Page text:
Whispers, marches, and science
I’m not marching for science on April 22. I think it’s a waste of time, energy, and somewhat hypocrytical.
The Facebook page “March for Science” posted the meme to the right. “Science is unbound by borders, working at its best when ideas flow freely among peoples and nations,” is a beautiful thought, but it’s not reality, and President Trump is not to blame for that fact. The squelching of scientific free speech came long before he took office, and it came from within the scientific community itself.
Let me comment on one issue I am aware of personally, although I’m sure it is just one of many — the issue of the mythological climate consensus. (Oh, I’m in trouble now, aren’t I?)
The pursuit of science is the pursuit of knowledge by observation, creation of hypotheses, testing of hypotheses, more observation, and tweaking of hypotheses, etc. It is a cyclical process. Only when a hypothesis has been tested over and over in ways that are replicable and it is strenthened by replication can that hypothesis graduate to status of theory. Even theories can eventually be proven incorrect.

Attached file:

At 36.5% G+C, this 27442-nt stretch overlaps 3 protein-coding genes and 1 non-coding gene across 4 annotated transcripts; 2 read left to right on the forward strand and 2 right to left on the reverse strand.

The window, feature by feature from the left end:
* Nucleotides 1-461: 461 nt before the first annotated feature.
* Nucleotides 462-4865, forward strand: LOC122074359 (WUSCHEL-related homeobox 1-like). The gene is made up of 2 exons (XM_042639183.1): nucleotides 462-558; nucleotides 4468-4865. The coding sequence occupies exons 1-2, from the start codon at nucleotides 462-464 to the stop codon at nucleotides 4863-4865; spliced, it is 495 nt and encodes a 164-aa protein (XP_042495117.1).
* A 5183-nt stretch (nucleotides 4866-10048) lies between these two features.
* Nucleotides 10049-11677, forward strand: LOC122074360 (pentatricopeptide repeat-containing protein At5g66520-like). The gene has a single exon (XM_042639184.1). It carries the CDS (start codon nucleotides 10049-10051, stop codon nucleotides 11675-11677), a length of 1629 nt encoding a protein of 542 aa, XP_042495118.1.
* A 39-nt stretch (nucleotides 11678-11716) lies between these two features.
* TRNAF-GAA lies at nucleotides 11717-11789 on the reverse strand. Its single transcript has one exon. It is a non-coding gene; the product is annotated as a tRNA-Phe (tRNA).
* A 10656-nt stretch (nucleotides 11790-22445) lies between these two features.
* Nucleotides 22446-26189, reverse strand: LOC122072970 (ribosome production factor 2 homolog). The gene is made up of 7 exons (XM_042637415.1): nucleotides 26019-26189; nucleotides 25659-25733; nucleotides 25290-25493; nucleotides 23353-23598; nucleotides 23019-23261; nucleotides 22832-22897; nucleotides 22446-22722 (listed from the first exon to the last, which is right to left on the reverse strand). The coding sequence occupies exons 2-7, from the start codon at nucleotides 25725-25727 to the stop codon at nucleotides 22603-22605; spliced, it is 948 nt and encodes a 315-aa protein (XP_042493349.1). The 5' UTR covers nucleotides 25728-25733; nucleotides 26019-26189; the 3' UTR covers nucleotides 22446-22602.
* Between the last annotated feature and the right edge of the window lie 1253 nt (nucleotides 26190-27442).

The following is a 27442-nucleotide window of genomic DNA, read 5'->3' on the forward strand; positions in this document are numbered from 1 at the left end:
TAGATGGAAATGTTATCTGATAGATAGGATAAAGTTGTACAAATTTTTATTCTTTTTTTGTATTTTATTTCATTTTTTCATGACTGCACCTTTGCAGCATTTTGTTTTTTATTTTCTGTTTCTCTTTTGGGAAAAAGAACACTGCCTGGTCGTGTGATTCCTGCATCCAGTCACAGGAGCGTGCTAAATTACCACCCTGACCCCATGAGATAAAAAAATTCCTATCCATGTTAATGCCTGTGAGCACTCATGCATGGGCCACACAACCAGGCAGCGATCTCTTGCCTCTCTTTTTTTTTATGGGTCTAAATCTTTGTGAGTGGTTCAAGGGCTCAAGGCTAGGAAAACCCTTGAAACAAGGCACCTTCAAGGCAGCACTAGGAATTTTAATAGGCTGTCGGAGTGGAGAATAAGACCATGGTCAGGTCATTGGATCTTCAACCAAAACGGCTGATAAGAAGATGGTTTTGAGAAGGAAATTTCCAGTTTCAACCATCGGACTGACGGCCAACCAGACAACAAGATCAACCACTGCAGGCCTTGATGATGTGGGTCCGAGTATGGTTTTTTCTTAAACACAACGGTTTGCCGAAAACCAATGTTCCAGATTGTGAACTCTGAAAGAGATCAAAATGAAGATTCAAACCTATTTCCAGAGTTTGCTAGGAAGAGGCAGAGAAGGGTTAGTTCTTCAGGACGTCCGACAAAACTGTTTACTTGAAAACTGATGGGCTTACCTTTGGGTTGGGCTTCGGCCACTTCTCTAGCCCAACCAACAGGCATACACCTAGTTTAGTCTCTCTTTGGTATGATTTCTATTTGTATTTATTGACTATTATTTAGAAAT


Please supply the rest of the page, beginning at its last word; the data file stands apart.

Somehow the idea that climate change is caused by an increase in carbon dioxide in the atmosphere has been elevated beyond theory to some new belief system that is not allowed to be questioned. Anyone who proposes an alternate hypothesis or questions the quality of the data and experiments gets blacklisted, name-called, and pushed to the back of the bus, or worse, pushed off the bus altogether — figuratively speaking, of course. How is this behavior by other scientists exemplary a free exchange of ideas?
Many of us who are willing to look into potential alternative causes of climate change speak quietly amongst ourselves in hushed tones because we fear the kind of vehement judgement that our more outspoken counterparts have faced. One example is Judith Curry who testified in front of the House Science Committee on March 29. Here is the link to her oral comments in her own words. If you weren’t aware that some scientists question the consensus, reading her statement might prove quite enlightening.
Personally, I like to read everything I can find about alternative explanations to most super-popular theories because I am proud to be a scientist in the truest sense of the word. I like to keep an open mind, and it would be wonderful if those of us who do could speak above a whisper when we meet.